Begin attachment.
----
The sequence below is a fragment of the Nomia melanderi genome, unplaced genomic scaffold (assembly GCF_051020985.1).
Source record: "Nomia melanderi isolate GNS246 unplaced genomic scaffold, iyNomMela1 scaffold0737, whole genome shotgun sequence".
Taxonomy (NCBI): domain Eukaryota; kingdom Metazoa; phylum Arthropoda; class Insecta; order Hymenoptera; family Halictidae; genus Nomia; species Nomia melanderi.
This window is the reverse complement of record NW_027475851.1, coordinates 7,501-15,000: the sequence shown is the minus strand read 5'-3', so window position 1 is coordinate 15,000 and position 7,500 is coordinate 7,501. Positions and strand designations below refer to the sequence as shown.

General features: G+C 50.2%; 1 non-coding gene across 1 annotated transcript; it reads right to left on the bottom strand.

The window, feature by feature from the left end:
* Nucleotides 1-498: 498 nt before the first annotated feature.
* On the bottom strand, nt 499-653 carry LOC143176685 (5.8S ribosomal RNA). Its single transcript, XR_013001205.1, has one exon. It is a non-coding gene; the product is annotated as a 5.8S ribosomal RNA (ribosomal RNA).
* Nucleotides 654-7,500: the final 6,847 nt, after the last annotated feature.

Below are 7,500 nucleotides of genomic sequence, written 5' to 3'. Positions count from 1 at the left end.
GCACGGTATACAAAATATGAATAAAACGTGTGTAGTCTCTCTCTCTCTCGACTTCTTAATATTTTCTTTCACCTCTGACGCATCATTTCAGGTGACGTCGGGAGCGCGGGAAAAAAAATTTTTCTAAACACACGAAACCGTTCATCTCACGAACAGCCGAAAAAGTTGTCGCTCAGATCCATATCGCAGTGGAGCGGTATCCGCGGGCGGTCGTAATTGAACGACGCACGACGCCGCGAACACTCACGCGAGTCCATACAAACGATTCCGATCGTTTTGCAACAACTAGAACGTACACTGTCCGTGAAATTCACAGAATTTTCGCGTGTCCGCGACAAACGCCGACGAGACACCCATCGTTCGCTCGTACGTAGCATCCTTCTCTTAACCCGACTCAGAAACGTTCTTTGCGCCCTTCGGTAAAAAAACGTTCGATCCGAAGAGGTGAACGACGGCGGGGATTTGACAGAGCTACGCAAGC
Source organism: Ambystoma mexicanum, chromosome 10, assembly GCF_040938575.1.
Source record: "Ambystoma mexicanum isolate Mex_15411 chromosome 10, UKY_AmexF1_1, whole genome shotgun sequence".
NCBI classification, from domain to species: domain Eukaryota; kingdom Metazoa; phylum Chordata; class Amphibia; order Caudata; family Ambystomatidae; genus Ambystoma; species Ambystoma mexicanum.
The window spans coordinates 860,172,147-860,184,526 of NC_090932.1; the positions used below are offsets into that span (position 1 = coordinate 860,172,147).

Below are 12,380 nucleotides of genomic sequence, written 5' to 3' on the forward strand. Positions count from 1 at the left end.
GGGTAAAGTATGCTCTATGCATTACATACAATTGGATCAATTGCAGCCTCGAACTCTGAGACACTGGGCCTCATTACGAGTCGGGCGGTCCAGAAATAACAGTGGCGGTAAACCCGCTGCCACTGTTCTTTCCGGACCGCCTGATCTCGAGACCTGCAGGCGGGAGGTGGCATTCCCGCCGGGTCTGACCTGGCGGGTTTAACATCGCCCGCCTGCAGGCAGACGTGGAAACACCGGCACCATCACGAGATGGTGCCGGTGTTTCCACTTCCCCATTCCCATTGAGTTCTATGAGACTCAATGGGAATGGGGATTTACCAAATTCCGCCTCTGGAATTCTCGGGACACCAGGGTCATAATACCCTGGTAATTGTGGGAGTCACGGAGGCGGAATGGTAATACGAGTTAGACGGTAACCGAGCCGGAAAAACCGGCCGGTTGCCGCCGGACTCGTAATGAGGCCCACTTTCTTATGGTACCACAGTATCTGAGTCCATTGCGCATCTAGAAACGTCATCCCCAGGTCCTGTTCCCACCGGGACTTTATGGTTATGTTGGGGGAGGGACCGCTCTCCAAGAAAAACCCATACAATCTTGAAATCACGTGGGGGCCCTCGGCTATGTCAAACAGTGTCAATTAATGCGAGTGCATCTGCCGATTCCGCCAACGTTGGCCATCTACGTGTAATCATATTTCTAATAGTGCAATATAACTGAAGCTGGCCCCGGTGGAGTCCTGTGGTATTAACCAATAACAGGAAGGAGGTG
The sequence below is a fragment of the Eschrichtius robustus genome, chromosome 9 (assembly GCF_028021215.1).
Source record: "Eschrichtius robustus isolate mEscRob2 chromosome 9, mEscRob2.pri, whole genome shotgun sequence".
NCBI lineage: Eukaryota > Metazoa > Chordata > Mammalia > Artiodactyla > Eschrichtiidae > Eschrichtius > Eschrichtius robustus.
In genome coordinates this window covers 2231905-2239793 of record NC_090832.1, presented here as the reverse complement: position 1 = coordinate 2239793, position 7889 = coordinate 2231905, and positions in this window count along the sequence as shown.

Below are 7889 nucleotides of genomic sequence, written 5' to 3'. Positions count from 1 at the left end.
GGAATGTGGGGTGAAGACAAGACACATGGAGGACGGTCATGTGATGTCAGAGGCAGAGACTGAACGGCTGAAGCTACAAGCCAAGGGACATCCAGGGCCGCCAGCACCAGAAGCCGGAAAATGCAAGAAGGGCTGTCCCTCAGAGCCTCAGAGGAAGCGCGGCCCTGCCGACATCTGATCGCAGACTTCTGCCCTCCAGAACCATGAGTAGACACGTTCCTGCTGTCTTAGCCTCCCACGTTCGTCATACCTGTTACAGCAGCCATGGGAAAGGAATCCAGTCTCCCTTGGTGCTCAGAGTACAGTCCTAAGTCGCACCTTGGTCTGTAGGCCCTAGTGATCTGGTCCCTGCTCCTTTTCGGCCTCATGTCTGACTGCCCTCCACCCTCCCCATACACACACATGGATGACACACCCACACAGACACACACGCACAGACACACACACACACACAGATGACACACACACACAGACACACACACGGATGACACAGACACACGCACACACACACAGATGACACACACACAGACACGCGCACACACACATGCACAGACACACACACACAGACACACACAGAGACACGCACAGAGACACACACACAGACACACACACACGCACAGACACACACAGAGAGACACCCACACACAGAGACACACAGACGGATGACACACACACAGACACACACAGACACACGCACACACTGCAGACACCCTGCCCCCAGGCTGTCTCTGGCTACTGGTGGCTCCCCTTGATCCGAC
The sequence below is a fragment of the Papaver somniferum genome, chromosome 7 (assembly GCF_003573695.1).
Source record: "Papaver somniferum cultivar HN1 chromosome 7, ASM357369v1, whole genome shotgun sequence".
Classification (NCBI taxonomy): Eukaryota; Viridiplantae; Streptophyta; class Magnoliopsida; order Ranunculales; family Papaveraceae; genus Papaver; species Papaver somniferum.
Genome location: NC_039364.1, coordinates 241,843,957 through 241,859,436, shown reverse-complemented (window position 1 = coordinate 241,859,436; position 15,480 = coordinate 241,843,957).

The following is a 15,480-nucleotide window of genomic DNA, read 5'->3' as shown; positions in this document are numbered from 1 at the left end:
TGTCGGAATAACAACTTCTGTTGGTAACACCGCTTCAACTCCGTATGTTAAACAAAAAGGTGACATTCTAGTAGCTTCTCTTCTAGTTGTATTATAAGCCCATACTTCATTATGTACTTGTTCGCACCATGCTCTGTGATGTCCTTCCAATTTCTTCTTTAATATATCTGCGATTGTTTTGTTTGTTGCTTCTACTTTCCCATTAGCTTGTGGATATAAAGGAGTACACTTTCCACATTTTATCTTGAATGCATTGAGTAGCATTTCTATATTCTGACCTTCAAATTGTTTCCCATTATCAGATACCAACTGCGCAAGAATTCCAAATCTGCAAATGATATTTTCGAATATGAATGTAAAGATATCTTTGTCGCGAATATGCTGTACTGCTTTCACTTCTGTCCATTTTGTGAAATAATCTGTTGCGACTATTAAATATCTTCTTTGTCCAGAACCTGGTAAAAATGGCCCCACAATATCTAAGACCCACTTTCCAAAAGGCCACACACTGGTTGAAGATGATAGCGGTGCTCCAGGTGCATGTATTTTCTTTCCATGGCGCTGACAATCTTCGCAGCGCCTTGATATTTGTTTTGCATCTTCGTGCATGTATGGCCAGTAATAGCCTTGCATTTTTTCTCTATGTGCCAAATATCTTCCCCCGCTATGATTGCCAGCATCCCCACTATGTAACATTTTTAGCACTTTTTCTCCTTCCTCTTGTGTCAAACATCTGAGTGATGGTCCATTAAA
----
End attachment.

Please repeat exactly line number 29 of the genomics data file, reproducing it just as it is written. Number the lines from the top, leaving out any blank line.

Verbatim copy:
TGTCGGAATAACAACTTCTGTTGGTAACACCGCTTCAACTCCGTATGTTAAACAAAAAGGTGACATTCTAGTAGCTTCTCTTCTAGTTGTATTATAAGCCCATACTTCATTATGTACTTGTTCGCACCATGCTCTGTGATGTCCTTCCAATTTCTTCTTTAATATATCTGCGATTGTTTTGTTTGTTGCTTCTACTTTCCCATTAGCTTGTGGATATAAAGGAGTACACTTTCCACATTTTATCTTGAATGCATTGAGTAGCATTTCTATATTCTGACCTTCAAATTGTTTCCCATTATCAGATACCAACTGCGCAAGAATTCCAAATCTGCAAATGATATTTTCGAATATGAATGTAAAGATATCTTTGTCGCGAATATGCTGTACTGCTTTCACTTCTGTCCATTTTGTGAAATAATCTGTTGCGACTATTAAATATCTTCTTTGTCCAGAACCTGGTAAAAATGGCCCCACAATATCTAAGACCCACTTTCCAAAAGGCCACACACTGGTTGAAGATGATAGCGGTGCTCCAGGTGCATGTATTTTCTTTCCATGGCGCTGACAATCTTCGCAGCGCCTTGATATTTGTTTTGCATCTTCGTGCATGTATGGCCAGTAATAGCCTTGCATTTTTTCTCTATGTGCCAAATATCTTCCCCCGCTATGATTGCCAGCATCCCCACTATGTAACATTTTTAGCACTTTTTCTCCTTCCTCTTGTGTCAAACATCTGAGTGATGGTCCATTAAA